As the year comes to an end and many employer sponsored health insurance options come up for renewal, your employer may opt to switch carriers due to a variety of factors. Your employer may choose to switch carriers due to the increasing cost of health insurance, deductible amounts, or even the level of network in the area. If your employer switches their employer sponsored plan and you find yourself with a new carrier, one of the first thoughts you may have is, “Is my doctor in-network?”
In the world of health insurance, carriers work within a network of contracted healthcare providers. These contracts limit the financial liability of the carrier for services, allowing the carriers to offer them to the insured at a more cost-effective price point. Providers that have contracts with carriers are considered “In-Network.” As the insured, you will typically pay less out of pocket if you utilize an in-network provider. In-network providers benefit not only the insured who is utilizing the coverage, but the carrier as well.
If you choose to go to a doctor that isn’t in-network, usually the carrier will pay less of the cost of services, if any at all. Depending on the health insurance plan you are enrolled in, the carrier may not be financially liable for any of the cost of a non-emergent service performed out of network. Therefore, if your primary care provider is out of network, you could be responsible for the entirety of the cost of each visit, whereas if your primary care provider was in network, you may have a lower copay or coinsurance.
Every carrier has a different network of contracted providers, so a doctor that is in-network for one carrier might not be for another. The best way to determine if a doctor is in-network is to call the number on the back of your health insurance ID card. All health insurance ID cards have a member services phone number on the back for instances just like this. Calling your carrier’s member services line directly will give you the most up to date information on network status.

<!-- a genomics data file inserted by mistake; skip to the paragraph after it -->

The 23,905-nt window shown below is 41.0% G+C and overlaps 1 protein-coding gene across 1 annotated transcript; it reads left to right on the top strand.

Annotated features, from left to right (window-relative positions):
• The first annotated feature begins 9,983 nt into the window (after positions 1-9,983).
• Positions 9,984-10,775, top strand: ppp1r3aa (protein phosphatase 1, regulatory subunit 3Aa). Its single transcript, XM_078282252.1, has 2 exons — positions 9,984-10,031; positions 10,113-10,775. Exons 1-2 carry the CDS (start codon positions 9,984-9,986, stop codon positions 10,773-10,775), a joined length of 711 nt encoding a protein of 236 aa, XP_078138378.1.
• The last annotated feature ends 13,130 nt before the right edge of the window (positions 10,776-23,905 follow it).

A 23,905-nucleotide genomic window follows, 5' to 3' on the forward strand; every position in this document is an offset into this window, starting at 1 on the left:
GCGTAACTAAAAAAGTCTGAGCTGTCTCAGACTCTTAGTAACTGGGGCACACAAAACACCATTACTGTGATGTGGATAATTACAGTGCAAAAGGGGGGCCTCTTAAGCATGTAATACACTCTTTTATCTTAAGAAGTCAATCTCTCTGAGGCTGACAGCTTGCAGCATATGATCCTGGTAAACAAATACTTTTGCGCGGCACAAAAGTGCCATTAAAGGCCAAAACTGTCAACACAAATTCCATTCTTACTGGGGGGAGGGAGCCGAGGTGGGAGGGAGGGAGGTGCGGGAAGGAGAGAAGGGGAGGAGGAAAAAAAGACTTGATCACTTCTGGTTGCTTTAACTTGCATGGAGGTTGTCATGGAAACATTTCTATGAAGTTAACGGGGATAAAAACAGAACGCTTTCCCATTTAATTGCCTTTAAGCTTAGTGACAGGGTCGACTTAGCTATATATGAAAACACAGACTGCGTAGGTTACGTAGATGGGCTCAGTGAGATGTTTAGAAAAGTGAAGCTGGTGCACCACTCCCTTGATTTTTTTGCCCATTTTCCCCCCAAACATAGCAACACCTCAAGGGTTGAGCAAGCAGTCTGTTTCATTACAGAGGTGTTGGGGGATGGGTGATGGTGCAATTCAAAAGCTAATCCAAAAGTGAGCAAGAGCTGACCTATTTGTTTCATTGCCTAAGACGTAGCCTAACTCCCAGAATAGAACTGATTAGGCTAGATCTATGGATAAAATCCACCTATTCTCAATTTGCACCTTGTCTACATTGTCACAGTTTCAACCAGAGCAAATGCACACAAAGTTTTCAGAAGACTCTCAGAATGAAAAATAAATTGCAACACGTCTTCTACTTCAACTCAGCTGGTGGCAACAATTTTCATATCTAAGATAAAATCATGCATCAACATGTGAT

As the world of technology increases, many carriers also have online portals where members can research primary care providers near them. You can ask the member services number or your benefits administrator for more information on carrier websites.
So, you called member services and they said your doctor isn’t in-network. What are the next steps? If your doctor isn’t in network for your insurance carrier, the best practice would be to work with the carrier’s member services team to find an in-network provider in your area. Losing relationships with doctors that have been built over the course of years can be difficult. However, as the cost of healthcare rises, making sure that you’re choosing an in-network provider may be the best financial decision.
If given the choice, you should always consider an in-network provider. When people think of providers, many only think of their doctor or primary care provider. Below is a non-exhaustive list of other healthcare providers that you could be utilizing in-network.
If you are an employer wishing to offer a comprehensive healthcare package for your employees, or an individual looking to set up a policy for yourself or your family, contact a member of our benefits team here at Cross. Cross Insurance can help you explore your options when it comes to individual or group health insurance. To find out more, contact your local Cross Insurance today.
This article is for general informational purposes only and is not to be relied upon or used for any particular purpose. Cross Insurance shall not be held responsible in any way for, and specifically disclaims any liability arising out of or in any way connected to, reliance on or use of any of the information contained in this article. The information contained or referenced in this article is not intended to constitute and should not be considered legal, insurance, accounting or other professional advice, nor shall it serve as a substitute for the recipient obtaining such advice. The views expressed in this article are that of its author and do not necessarily represent the views of Cross Financial Corp. and its subsidiaries and affiliates (“Cross Insurance”) or Cross Insurance’s management or shareholders.
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